Infoscience

Thesis

Modélisation, analyse mathématique et simulation numérique de la dynamique des glaciers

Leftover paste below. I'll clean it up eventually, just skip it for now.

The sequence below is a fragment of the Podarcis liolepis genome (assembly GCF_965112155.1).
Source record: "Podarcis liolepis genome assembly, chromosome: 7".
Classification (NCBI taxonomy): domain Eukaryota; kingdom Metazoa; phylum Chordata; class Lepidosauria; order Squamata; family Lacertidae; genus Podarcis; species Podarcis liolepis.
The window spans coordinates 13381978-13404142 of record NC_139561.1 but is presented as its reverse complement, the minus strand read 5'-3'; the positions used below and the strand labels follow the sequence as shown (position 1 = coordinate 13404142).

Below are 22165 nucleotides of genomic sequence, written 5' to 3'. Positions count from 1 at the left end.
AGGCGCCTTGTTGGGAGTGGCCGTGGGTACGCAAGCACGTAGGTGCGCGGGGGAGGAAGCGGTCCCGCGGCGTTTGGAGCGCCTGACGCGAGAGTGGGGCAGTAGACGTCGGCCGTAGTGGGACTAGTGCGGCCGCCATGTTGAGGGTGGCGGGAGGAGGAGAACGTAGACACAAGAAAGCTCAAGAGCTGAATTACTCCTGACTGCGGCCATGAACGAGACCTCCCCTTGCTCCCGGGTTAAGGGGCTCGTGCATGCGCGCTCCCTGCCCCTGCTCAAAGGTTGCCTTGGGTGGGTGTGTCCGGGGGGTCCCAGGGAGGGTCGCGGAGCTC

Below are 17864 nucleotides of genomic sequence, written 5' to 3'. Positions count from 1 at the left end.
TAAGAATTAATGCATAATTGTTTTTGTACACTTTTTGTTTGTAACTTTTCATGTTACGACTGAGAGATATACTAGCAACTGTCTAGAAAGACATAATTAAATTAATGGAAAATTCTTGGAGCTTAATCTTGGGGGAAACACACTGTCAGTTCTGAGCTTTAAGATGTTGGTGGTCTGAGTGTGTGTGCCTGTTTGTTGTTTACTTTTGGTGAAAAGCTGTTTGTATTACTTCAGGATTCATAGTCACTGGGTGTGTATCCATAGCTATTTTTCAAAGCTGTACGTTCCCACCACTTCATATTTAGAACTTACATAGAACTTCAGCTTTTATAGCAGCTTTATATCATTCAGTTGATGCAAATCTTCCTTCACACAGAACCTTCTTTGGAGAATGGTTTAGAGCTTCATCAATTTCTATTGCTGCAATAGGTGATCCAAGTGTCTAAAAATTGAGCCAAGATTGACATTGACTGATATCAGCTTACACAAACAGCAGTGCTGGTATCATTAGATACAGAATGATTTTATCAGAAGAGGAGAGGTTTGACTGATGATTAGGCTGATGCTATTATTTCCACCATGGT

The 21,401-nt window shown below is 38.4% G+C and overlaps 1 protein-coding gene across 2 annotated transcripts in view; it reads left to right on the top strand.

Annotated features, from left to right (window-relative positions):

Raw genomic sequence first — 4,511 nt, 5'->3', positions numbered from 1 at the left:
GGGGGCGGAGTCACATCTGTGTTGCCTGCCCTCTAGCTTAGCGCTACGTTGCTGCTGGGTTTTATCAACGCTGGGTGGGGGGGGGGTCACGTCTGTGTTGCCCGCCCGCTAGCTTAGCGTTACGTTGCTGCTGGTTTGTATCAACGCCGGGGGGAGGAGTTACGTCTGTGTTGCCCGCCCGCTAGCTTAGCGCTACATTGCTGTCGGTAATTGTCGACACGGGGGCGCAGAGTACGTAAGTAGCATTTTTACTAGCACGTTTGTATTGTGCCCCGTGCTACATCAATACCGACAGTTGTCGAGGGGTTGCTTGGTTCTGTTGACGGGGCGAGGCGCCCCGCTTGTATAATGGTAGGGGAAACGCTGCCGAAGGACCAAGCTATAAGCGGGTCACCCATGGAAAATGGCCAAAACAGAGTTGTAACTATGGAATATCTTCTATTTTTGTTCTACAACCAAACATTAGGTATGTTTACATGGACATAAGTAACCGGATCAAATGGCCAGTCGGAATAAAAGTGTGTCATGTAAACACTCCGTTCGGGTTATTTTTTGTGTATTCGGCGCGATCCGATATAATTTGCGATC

We address the free boundary problem that consists in finding the shape of a three dimensional glacier over a given period and under given climatic conditions. Glacier surface moves by sliding, internal shear and external exchange of mass. Ice is modelled as a non Newtonian fluid. Given the shape of the glacier, the velocity of ice is obtained by solving a stationary non-linear Stokes problem with a sliding law along the bedrock-ice interface. The shape of the glacier is updated by computing a Volume Of Fluid (VOF) function, which satisfies a transport equation. Climatic effects (accumulation and ablation of ice) are taken into account in the source term of this equation. A decoupling algorithm with a two-grid method allows the velocity of ice and the VOF to be computed using different numerical techniques, such that a Finite Element Method (FEM) and a characteristics method. On a theoretical level, we prove the well-posedness of the non-linear Stokes problem. A priori estimates for the convergence of the FEM are established by using a quasi-norm technique. Eventually, convergence of the linearisation schemes, such that a fixed point method and a Newton method, is proved. Several applications demonstrate the potential of the numerical method to simulate the motion of a glacier during a long period. The first one consists in the simulation of Rhone et Aletsch glacier from 1880 to 2100 by using climatic data provided by glaciologists. The glacier reconstructions over the last 120 years are validated against measurements. Afterwards, several different climatic scenarios are investigated in order to predict the shape the glaciers until 2100. A dramatic retreat during the 21st century is anticipated for both glaciers. The second application is an inverse problem. It aims to find a climate parametrization allowing a glacier to fit some of its moraines. Two other aspects of glaciology are also addressed in this thesis. The first one consists in modeling and in simulating ice collapse during the calving process. The previous ice flow model is supplemented by a Damage variable which describes the presence of micro crack in ice. An additional numerical scheme allows the Damage field to be solved and a two dimensional simulation of calving to be performed. The second problem aims to prove the existence of stationary ice sheet when considering shallow ice model and a simplified geometry. Numerical investigation confirms the theoretical result and shows physical properties of the solution.

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